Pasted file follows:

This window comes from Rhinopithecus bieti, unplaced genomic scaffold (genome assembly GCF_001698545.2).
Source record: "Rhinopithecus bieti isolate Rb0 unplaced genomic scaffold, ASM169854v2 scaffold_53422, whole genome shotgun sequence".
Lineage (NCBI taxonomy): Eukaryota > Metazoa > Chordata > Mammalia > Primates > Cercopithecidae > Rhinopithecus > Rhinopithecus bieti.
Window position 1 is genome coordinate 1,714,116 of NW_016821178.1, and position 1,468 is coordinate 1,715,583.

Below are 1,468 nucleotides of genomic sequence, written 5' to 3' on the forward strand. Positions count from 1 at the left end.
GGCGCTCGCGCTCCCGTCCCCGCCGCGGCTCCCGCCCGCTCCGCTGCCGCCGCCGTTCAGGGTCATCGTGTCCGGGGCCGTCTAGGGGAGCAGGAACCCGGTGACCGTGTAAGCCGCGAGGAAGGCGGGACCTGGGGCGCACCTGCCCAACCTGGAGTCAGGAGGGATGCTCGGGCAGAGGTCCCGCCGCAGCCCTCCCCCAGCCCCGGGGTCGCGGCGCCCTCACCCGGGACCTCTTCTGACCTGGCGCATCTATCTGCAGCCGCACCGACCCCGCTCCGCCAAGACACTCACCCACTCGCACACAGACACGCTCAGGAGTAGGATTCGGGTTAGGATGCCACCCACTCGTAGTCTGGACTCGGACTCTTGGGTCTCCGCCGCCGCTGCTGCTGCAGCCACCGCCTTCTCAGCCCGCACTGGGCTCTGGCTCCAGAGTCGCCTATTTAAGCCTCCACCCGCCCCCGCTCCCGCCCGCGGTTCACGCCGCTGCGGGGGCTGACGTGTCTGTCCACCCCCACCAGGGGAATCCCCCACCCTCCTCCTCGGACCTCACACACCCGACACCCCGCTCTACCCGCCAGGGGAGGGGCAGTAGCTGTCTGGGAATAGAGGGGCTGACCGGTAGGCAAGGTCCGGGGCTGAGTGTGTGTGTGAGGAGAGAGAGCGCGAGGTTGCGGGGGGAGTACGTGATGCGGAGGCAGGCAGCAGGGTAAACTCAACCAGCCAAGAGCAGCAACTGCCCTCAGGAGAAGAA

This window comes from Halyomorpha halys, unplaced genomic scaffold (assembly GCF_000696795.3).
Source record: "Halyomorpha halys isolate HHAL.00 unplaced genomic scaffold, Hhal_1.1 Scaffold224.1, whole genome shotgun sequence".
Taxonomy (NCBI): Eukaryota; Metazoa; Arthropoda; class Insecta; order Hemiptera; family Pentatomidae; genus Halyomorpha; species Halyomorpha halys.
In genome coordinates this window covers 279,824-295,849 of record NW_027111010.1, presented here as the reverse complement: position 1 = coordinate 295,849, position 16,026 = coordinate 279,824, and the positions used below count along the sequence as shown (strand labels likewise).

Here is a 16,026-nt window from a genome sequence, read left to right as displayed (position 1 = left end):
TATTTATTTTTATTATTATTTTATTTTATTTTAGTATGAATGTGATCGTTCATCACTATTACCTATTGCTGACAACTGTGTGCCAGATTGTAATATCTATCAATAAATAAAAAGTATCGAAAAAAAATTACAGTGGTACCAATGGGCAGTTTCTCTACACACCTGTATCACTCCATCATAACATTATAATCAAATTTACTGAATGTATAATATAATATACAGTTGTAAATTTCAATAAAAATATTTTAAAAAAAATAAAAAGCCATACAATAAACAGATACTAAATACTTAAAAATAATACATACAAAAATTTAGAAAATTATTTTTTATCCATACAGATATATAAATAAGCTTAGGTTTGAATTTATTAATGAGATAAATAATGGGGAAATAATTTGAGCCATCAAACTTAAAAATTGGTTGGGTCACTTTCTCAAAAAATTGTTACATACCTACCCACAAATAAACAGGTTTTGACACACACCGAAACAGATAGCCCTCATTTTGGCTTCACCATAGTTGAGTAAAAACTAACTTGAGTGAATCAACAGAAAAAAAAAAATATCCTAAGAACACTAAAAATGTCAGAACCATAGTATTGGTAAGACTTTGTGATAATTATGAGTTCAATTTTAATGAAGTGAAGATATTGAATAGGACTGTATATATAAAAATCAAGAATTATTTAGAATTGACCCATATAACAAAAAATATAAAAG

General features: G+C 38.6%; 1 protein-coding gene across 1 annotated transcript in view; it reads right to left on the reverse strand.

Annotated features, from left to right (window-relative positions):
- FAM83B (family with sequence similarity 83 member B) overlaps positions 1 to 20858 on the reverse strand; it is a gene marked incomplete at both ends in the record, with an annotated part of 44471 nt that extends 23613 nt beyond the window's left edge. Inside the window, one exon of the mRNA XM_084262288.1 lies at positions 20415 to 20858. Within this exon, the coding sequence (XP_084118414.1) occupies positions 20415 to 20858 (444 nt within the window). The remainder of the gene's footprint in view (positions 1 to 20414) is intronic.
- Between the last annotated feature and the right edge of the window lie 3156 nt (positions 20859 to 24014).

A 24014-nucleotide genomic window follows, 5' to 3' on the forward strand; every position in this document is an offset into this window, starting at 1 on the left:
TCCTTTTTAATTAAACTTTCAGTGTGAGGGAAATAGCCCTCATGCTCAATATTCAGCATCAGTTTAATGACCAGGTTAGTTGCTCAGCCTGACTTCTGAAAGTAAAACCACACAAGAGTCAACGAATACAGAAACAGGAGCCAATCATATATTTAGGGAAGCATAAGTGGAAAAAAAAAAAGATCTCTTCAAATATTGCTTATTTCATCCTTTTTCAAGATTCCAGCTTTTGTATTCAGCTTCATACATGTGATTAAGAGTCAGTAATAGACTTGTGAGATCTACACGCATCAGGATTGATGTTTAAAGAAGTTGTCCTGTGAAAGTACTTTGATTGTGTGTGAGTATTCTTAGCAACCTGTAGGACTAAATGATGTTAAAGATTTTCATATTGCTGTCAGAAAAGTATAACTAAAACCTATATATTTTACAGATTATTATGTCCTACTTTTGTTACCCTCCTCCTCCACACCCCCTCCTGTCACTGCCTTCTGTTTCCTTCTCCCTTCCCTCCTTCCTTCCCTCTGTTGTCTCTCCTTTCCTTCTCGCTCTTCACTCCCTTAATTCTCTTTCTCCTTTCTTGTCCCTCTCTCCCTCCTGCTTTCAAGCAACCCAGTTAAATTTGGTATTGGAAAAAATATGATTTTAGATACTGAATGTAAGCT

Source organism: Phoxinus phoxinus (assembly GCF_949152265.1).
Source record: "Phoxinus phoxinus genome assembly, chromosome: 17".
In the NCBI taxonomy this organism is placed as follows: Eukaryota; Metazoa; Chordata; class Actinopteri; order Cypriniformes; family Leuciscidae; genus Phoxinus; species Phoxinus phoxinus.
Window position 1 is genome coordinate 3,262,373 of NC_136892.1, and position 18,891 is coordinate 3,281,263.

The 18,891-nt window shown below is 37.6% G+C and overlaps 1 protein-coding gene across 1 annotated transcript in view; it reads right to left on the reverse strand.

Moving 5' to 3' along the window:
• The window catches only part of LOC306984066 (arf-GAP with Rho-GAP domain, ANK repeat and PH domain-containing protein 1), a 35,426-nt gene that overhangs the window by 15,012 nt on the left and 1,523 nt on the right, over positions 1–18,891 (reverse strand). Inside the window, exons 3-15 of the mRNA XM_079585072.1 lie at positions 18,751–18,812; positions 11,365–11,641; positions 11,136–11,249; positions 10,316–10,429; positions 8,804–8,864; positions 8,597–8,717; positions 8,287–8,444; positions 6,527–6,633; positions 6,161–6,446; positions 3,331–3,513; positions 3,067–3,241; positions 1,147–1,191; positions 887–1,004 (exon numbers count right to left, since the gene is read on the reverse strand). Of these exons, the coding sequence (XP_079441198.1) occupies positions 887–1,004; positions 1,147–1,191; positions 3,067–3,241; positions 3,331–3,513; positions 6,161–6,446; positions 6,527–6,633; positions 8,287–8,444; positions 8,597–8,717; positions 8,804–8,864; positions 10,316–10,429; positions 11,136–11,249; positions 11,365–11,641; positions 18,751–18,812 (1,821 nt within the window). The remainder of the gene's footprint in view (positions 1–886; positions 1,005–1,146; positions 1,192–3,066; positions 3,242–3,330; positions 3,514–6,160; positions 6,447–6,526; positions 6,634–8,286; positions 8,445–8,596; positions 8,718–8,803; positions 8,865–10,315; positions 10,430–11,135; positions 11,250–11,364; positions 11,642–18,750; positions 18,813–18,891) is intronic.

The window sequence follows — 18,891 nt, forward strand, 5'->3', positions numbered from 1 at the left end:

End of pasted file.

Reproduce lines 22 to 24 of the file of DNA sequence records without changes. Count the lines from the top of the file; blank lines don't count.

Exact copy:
Window position 1 is genome coordinate 3,262,373 of NC_136892.1, and position 18,891 is coordinate 3,281,263.

The 18,891-nt window shown below is 37.6% G+C and overlaps 1 protein-coding gene across 1 annotated transcript in view; it reads right to left on the reverse strand.

Moving 5' to 3' along the window: